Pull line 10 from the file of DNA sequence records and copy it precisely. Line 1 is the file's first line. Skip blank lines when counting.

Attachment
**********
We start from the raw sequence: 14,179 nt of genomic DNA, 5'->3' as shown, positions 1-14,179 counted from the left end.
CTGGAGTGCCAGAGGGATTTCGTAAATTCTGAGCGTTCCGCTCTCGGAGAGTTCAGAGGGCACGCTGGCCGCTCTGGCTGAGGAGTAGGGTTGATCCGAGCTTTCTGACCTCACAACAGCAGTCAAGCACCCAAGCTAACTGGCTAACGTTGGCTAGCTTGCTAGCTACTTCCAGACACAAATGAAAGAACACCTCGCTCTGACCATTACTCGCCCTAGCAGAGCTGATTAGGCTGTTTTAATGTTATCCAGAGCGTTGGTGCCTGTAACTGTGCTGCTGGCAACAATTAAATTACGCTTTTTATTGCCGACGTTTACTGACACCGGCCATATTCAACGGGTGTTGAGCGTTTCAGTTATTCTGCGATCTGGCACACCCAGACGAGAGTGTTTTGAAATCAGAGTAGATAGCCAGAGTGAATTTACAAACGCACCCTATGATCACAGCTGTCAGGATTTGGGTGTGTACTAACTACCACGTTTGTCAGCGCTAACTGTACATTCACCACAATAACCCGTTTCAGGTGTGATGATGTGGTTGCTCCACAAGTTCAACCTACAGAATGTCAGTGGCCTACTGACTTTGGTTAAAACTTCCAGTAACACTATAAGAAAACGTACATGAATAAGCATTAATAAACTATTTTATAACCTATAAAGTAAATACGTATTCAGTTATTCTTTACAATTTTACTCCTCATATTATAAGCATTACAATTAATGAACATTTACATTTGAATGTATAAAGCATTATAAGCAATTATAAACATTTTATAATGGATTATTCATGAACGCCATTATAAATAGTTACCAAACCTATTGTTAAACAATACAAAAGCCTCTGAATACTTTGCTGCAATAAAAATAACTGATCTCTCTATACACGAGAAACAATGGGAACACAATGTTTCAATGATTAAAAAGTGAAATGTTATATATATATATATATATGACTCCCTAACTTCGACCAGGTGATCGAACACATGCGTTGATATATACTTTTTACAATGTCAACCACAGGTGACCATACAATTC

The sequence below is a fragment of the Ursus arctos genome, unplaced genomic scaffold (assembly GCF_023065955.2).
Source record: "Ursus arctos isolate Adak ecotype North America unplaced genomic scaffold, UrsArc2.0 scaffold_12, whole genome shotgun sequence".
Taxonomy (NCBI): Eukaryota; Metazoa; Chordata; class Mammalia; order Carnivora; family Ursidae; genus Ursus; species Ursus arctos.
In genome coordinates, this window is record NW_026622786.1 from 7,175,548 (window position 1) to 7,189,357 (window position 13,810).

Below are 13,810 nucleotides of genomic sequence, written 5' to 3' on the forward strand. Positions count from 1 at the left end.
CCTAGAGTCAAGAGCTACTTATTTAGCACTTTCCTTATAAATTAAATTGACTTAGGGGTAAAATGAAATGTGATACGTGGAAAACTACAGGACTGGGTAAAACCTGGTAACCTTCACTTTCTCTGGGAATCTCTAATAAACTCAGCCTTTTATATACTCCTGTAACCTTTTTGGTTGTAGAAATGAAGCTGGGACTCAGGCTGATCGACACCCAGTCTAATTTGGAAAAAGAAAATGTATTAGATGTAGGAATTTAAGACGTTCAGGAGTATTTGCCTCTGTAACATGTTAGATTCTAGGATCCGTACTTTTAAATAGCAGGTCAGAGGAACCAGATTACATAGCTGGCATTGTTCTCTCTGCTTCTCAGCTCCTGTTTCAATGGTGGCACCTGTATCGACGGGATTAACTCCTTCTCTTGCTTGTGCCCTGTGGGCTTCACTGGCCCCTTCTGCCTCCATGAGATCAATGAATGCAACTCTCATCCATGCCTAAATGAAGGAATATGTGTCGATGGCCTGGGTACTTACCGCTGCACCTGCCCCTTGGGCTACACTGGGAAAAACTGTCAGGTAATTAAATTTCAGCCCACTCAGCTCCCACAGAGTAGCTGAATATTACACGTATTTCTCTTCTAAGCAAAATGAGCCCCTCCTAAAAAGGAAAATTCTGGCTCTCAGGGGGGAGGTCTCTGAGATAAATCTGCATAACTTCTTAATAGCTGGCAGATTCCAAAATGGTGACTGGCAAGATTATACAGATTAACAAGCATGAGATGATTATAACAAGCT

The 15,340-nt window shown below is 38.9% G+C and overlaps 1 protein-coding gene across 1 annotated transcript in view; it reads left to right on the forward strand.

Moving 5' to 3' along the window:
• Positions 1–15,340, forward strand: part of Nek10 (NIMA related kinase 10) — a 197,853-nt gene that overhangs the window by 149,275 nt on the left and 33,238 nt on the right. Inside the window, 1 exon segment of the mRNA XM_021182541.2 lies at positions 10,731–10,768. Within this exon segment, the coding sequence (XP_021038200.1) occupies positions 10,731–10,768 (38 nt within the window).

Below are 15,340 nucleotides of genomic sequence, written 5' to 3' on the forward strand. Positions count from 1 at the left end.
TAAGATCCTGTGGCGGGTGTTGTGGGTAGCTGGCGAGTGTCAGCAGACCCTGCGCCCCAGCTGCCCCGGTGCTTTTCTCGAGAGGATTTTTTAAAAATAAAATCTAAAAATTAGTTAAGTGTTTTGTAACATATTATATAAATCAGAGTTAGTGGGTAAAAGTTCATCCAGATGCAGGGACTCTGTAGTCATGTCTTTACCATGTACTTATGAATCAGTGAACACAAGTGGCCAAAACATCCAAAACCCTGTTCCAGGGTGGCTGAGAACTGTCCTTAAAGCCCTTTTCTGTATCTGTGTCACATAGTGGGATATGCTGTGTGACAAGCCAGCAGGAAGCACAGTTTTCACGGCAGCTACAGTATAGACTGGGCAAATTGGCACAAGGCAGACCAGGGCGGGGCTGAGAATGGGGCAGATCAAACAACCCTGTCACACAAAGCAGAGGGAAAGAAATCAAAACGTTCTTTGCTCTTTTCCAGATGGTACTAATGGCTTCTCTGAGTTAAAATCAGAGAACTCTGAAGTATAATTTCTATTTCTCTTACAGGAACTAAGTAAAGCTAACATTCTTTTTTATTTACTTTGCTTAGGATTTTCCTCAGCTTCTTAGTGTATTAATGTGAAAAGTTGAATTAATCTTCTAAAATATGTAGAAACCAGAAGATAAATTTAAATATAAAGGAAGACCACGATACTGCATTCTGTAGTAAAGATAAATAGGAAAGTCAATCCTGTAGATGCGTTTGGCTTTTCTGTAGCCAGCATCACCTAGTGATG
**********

Moving 5' to 3' along the window: